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Abstract Title:

A review of heavy metals in indoor dust and its human health-risk implications.

Abstract Source:

Rev Environ Health. 2016 Nov 15. Epub 2016 Nov 15. PMID: 27845887

Abstract Author(s):

Sock Yin Tan, Sarva Mangala Praveena, Emilia Zainal Abidin, Manraj Singh Cheema

Article Affiliation:

Sock Yin Tan

Abstract:

Indoor dust acts as a media for heavy metal deposition. Past studies have shown that heavy metal concentration in indoor dust is affected by local human activities and atmospheric transport can have harmful effects on human health. Additionally, children are more sensitive to heavy metals due to their hand-to-mouth behaviour and rapid body development. However, limited information on health risks were found in past dust studies as these studies aimed to identify heavy metal concentrations and sources of indoor dust. The objective of this review is to discuss heavy metal concentration and sources influencing its concentration in indoor dust. Accordingly, high lead (Pb) concentration (639.10μg/g) has been reported in heavy traffic areas. In addition, this review paper aims to estimate the health risk to children from heavy metals in indoor dust via multiple exposure pathways using the health-risk assessment (HRA). Urban areas and industrial sites have revealed high heavy metal concentration in comparison to rural areas. Hazard index (HI) values found in arsenic (As), chromium (Cr) and Pb were 21.30, 1.10 and 2.40, respectively, indicate that non-carcinogenic elements are found in children. Furthermore, most of the past studies have found that carcinogenic risks for As, cadmium (Cd), Cr and Pb were below the acceptable total lifetime cancer risk (TLCR) range (1×10-6-1×10-4). The results of health risk assessment in this review show that carcinogenic risk exists among children. Hence, this proves that future studies need to focus on children's carcinogenic risk in indoor dust studies in order to find out the sources of heavy metals in indoor dust. This review highlights the importance of having the HRA application using bioavailable heavy metal concentration as it provides more accurate health-risk estimation. Moreover, this review is also useful as a reference for policy decision making in protecting children's health.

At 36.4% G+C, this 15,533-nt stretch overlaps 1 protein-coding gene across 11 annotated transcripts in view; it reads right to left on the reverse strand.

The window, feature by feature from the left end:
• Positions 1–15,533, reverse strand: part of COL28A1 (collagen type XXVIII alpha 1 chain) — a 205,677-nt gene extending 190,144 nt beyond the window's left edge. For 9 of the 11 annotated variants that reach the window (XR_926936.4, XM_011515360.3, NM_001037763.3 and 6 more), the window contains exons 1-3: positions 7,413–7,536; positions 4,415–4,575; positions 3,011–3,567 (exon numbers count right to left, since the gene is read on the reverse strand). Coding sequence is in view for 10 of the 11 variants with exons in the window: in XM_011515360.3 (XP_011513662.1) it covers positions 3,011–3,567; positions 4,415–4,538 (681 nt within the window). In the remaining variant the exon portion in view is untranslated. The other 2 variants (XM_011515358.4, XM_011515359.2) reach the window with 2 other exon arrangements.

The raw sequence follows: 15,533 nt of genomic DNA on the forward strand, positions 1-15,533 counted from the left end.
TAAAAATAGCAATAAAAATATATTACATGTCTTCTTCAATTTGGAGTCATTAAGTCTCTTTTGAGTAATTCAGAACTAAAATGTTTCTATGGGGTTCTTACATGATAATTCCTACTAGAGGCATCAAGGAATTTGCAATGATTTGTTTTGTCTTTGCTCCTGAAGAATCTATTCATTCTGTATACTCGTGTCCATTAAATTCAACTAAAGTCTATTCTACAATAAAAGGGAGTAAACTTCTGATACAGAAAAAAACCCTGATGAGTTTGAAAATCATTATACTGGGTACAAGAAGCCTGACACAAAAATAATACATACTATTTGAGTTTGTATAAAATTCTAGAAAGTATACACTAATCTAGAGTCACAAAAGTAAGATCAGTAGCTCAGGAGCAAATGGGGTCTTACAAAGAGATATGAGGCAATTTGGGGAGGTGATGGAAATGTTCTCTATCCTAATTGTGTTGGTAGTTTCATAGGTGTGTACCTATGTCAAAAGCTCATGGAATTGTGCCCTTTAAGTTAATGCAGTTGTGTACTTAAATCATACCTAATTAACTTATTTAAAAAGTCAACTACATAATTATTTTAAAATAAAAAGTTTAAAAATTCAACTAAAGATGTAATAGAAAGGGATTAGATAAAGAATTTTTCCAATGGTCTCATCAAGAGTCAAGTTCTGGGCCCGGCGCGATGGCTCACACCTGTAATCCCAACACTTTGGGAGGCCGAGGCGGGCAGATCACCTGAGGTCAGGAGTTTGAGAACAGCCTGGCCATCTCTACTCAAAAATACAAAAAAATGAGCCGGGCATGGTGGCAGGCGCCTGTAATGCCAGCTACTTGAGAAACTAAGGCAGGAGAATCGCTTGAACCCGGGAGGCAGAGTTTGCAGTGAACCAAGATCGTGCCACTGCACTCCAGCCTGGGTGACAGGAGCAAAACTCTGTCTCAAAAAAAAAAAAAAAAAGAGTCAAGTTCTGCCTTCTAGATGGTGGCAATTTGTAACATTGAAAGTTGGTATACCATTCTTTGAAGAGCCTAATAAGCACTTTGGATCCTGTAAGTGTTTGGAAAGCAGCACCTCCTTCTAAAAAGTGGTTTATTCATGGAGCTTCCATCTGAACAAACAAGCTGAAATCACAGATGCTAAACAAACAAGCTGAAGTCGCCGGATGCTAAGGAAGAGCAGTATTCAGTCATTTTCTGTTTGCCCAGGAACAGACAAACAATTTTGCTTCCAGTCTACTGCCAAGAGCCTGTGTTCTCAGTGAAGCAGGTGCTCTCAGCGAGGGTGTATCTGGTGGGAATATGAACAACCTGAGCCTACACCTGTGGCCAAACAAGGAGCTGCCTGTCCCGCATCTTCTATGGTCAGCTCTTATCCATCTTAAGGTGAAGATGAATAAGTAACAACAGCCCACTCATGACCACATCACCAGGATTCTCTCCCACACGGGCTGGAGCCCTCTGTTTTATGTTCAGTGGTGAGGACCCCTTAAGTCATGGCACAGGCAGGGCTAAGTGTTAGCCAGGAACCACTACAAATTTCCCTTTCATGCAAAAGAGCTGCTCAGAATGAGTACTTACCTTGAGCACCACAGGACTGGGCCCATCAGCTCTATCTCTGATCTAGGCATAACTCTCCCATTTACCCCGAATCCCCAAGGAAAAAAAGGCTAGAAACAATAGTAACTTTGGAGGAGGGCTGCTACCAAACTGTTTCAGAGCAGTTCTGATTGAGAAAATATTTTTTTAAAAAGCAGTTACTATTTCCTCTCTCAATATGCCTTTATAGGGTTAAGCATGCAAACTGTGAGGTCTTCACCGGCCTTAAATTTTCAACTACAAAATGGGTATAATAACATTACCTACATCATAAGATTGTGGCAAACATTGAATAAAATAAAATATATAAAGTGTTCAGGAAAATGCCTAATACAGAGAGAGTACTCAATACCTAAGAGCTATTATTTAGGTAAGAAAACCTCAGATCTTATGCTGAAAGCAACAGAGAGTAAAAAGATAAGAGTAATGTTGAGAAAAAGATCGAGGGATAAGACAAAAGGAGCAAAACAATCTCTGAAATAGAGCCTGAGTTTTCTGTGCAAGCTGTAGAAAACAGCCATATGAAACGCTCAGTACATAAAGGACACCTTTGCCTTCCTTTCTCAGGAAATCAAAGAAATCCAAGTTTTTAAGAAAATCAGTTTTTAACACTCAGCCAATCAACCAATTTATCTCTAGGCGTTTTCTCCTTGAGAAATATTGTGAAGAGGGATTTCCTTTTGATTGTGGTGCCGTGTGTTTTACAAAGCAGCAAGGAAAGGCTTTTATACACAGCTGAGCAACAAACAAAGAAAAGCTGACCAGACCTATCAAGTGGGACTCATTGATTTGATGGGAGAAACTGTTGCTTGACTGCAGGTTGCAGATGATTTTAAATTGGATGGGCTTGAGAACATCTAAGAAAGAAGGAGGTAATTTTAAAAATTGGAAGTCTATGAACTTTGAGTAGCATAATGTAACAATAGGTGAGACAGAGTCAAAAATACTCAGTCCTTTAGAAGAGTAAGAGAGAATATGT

Study Type : Review
Additional Links
Problem Substances : Heavy Metals : CK(12) : AC(3)

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